Animal source and husbandry
All animal procedures were performed according to the guidelines of the US Animal Welfare Act and approved by the Institutional Animal Care and Use Committee at SUNY Downstate Medical Center, NYC (Association for Assessment and Accreditation of Laboratory Animal Care International accredited). Adult male Sprague Dawley rats (350%±10% g of body weight; Charles River Laboratories, Wilmington, MA, USA) were maintained on a 12 hours light dark cycle and had ad libitum access to standard lab chow and tap water.
Anesthesia, surgery, and protocol design
The animals were anesthetized using 4% isoflurane (IF) for induction followed by 1%–2% IF (maintenance) adjusted throughout the procedure. Rats were held in the supine position and subjected to surgery aided by binoculars under aseptic conditions. A PE-10 cannula was inserted into the left femoral vein for infusion of FNDP-(NV) particles or vehicle control (PBS). The particles (60 mg/kg rat body weight) were suspended in 2 mL PBS and vortexed immediately before loading into a 5-mL syringe. The infusions (FNDP-(NV) or PBS/control) were completed over 30 minutes and then followed by 0.3 mL PBS to flush the IV line. The design of the in vivo studies is illustrated in Figure 1.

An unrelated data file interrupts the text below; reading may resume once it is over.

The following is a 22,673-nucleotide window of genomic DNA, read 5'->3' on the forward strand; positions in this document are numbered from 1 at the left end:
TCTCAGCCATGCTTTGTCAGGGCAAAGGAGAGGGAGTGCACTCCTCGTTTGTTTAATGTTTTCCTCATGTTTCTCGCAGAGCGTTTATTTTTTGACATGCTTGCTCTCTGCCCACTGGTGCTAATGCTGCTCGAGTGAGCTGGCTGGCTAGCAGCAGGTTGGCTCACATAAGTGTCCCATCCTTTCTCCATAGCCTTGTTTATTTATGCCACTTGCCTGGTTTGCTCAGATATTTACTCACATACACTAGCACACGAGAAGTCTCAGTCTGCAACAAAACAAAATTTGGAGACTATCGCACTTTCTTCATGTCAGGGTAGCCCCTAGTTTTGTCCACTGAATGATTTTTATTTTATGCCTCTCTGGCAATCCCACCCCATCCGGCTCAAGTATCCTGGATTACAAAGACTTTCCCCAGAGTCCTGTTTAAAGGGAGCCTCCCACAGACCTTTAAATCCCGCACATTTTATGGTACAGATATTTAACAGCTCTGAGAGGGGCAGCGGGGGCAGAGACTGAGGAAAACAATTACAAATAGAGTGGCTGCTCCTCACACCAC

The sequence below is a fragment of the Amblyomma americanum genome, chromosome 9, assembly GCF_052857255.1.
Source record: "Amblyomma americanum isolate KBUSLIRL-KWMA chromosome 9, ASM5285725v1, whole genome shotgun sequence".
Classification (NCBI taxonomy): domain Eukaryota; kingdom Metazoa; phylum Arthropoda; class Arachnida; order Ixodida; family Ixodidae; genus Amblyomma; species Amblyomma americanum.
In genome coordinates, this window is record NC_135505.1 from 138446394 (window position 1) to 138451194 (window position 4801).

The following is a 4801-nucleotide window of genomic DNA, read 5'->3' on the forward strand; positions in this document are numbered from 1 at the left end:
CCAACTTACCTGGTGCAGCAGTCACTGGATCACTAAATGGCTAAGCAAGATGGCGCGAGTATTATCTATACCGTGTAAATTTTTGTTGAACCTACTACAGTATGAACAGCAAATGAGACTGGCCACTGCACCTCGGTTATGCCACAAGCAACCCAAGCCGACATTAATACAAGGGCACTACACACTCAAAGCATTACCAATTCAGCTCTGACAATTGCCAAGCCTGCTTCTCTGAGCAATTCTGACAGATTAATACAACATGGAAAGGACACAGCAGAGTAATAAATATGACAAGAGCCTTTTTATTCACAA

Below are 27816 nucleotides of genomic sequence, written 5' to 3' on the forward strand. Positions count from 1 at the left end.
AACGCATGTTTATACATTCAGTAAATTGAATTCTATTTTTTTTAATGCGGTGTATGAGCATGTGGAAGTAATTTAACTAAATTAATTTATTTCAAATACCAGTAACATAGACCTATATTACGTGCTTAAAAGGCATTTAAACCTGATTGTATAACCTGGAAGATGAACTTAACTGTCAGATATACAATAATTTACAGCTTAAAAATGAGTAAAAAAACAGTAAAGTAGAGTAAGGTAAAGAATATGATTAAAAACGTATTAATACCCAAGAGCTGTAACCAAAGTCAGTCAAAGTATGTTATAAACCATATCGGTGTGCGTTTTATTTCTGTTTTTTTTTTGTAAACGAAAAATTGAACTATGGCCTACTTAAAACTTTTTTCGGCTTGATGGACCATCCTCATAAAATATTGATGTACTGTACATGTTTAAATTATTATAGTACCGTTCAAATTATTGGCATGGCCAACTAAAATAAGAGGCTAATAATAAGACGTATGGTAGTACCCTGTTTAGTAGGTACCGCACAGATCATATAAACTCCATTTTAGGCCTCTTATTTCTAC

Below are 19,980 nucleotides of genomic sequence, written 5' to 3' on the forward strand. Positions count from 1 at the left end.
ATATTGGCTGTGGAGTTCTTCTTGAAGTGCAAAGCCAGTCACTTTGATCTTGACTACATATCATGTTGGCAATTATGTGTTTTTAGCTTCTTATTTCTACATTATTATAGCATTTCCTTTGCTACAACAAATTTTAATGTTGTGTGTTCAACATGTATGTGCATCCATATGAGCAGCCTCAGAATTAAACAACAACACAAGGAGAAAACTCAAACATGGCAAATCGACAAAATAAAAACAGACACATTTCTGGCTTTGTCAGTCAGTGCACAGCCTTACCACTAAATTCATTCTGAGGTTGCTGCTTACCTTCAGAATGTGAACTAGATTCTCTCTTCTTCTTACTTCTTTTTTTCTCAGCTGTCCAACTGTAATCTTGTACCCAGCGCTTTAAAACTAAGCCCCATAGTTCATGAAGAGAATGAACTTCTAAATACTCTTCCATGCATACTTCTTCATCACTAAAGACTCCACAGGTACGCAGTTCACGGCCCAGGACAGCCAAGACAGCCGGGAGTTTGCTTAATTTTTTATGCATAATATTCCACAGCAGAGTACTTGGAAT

Figure 1 Design of in vivo FNDP-(NV) exposure in rats.
Upon completion of the in vivo protocol (90 minutes, 5 days, or 14 days), rats were anesthetized with 5% IF for deep hypnosis, and the abdominal aorta was quickly isolated and cut to allow blood drainage. Thereafter, the exsanguinated animals were perfused (10 mL) with preservation solution (70% denatured ethanol) to minimize blood remaining in the organs. Organs were carefully dissected and suspended in excess 70% denatured ethanol until further processing for ex vivo NIR fluorescence evaluation, as described below.
Blood collection and processing for PKs of FNDP-(NV) in blood